This week, the world’s longest undefended border witnessed a beautiful sight. Hundreds of Canadians, some of whom slept overnight in their cars, drove into Montana and got a shot of vaccine from our neighbours.
Thanks to the generosity of Montana’s Blackfeet Nation, which donated the doses rather than seeing them go to waste, Albertans were able to briefly roll into the U.S., get a jab, and then turn around and re-enter Canada, without need to quarantine.
Thank you, United States of America. Can we have some more, please? There should be scenes like this playing out from Atlantic to Pacific. But there aren’t.
For example, across the river from Detroit in Windsor, Ont., Mayor Drew Dilkens and Windsor Regional Hospital chief executive officer David Musyj have been trying to find a way to get Michigan’s many unused shots into eager Canadian arms.
Mr. Dilkens says multiple Detroit pharmacists have offered up scads of doses. He’s proposed sending buses – Windsor runs a cross-border municipal bus line – to an underused mass vaccination clinic in downtown Detroit or setting up an injection site a few blocks away, in the customs plaza parking lot on the U.S. side. Canadians would take a five-minute drive, get jabbed without even officially entering the U.S. and immediately return to Canada.
“We’re not asking to send a man to the moon,” Mr. Dilkens says. “I’m talking about a one-kilometre bus ride.”
Or, to make things even simpler, Mr. Musyj has applied to ship thousands of unused doses from Michigan to Ontario.
So far, none of that is happening. Individual Americans want to help, but Washington isn’t engaged, so the American bureaucracy isn’t moving. And the Trudeau government has appeared indifferent, or worse, to efforts to get Canadians vaccinated through U.S. sources. The first initiative of this kind, to vaccinate Manitoba truckers in North Dakota, was negotiated not by Ottawa, but by the provincial government in Winnipeg.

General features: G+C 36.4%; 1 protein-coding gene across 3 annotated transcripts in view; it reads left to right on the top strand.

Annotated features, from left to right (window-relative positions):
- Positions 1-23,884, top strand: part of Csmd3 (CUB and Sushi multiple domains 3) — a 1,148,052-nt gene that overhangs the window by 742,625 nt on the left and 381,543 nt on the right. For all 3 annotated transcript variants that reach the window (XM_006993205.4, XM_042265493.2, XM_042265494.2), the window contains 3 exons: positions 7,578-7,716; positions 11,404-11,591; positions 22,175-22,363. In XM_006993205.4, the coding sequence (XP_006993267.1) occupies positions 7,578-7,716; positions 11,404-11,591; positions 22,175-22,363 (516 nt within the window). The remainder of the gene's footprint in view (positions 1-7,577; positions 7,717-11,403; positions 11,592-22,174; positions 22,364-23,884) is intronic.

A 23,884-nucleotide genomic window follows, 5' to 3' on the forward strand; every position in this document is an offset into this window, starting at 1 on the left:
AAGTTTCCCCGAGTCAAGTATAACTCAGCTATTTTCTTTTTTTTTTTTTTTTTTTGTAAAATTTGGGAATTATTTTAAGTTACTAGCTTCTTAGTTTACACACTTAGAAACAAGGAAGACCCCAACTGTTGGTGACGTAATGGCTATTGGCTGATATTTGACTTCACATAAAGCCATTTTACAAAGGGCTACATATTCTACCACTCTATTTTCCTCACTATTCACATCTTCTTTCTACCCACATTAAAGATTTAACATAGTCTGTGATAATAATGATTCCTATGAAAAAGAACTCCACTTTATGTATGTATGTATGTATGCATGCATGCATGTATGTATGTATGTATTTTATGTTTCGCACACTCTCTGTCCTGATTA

The Trudeau government is letting slip an opportunity to boost Canada’s high and rising vaccination rate. Millions of people are waiting for a shot up here, and millions of doses are looking for a home down there. Problem and solution live right next door.
The U.S. has a large and growing supply of vaccines, but there’s widespread vaccine hesitancy, and even hostility. Despite the U.S. having taken delivery of far more vaccine, only 47.9 per cent of Americans had received a first dose as of Wednesday, compared with 47.2 per cent of Canadians.
And whereas the number of jabs in the U.S. has been falling for weeks, Canada’s rate is rising. We’re now vaccinating almost 1 per cent of the population per day, nearly all first shots, while the U.S. is vaccinating at about half that rate, with the accent on second shots.
Even as many Americans turn up their noses, Canadians continue to chase vaccines like they’re rare luxury goods. As a result, the share of Canadians with at least one shot is going to pass that of the U.S. by the end of this week.
Albertans are lining up to get vaccinated in Montana – even though Alberta’s level of vaccination is already higher than Montana’s. They have more doses; we have more willing arms. Just 33 per cent of residents in Wayne County, home to Detroit, have received their first shot. In Windsor, the figure is nearly 48 per cent, and climbing fast.
Prime Minister Justin Trudeau has talked about a “one-dose summer” and a “two-dose fall.” On current vaccine supply schedules, both are easily achieved. But why not aim higher? Let’s get more people vaccinated, sooner, avoid more hospitalizations and safely reopen the economy, sooner.
The only obstacle is a shortage of something our neighbours have in abundance, but aren’t using. There has to be a way to do a big deal to send some of that surplus vaccine to Canada. Or to do many small deals, on the Blackfeet model.
Why not a mass vaccination clinic in the International Peace Garden? It straddles the Manitoba-North Dakota border, and visitors can enter from either side to wander the shared grounds – without ever officially crossing the border.
What about the similar Peace Arch Park, which lies half in suburban Vancouver and half in Washington state?
To quote Mr. Dilkens, we’re just asking for “scraps that they have left over and that they’re not using.”
America, if you’re not going to finish what’s on your plate, pass it over. We’re still hungry.
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